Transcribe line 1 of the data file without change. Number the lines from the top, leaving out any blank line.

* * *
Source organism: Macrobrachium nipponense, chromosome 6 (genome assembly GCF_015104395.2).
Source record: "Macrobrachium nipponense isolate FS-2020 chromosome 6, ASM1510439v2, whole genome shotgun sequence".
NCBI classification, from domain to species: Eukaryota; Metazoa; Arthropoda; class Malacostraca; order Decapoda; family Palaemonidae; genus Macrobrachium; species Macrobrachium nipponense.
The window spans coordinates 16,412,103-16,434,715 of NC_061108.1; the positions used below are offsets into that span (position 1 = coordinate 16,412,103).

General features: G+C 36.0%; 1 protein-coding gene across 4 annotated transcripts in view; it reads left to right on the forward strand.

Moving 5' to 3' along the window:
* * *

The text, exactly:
Source organism: Macrobrachium nipponense, chromosome 6 (genome assembly GCF_015104395.2).